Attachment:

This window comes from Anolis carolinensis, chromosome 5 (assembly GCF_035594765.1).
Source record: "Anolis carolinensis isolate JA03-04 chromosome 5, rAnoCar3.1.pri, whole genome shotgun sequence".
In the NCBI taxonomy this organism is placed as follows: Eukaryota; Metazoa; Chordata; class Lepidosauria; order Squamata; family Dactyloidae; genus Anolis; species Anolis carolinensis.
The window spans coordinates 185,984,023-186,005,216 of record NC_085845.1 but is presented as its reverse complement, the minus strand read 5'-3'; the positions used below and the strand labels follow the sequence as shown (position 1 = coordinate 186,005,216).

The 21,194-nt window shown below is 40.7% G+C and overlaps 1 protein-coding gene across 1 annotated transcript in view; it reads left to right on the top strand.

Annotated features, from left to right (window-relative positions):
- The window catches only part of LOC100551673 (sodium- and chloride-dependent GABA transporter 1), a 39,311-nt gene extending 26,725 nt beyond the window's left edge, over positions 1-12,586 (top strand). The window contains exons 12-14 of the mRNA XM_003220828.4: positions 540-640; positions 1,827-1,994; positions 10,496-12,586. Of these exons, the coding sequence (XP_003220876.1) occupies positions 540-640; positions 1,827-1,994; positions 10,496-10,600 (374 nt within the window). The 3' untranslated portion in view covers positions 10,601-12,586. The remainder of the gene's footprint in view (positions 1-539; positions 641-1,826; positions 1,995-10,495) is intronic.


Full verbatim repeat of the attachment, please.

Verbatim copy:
This window comes from Anolis carolinensis, chromosome 5 (assembly GCF_035594765.1).
Source record: "Anolis carolinensis isolate JA03-04 chromosome 5, rAnoCar3.1.pri, whole genome shotgun sequence".
In the NCBI taxonomy this organism is placed as follows: Eukaryota; Metazoa; Chordata; class Lepidosauria; order Squamata; family Dactyloidae; genus Anolis; species Anolis carolinensis.
The window spans coordinates 185,984,023-186,005,216 of record NC_085845.1 but is presented as its reverse complement, the minus strand read 5'-3'; the positions used below and the strand labels follow the sequence as shown (position 1 = coordinate 186,005,216).

The 21,194-nt window shown below is 40.7% G+C and overlaps 1 protein-coding gene across 1 annotated transcript in view; it reads left to right on the top strand.

Annotated features, from left to right (window-relative positions):
- The window catches only part of LOC100551673 (sodium- and chloride-dependent GABA transporter 1), a 39,311-nt gene extending 26,725 nt beyond the window's left edge, over positions 1-12,586 (top strand). The window contains exons 12-14 of the mRNA XM_003220828.4: positions 540-640; positions 1,827-1,994; positions 10,496-12,586. Of these exons, the coding sequence (XP_003220876.1) occupies positions 540-640; positions 1,827-1,994; positions 10,496-10,600 (374 nt within the window). The 3' untranslated portion in view covers positions 10,601-12,586. The remainder of the gene's footprint in view (positions 1-539; positions 641-1,826; positions 1,995-10,495) is intronic.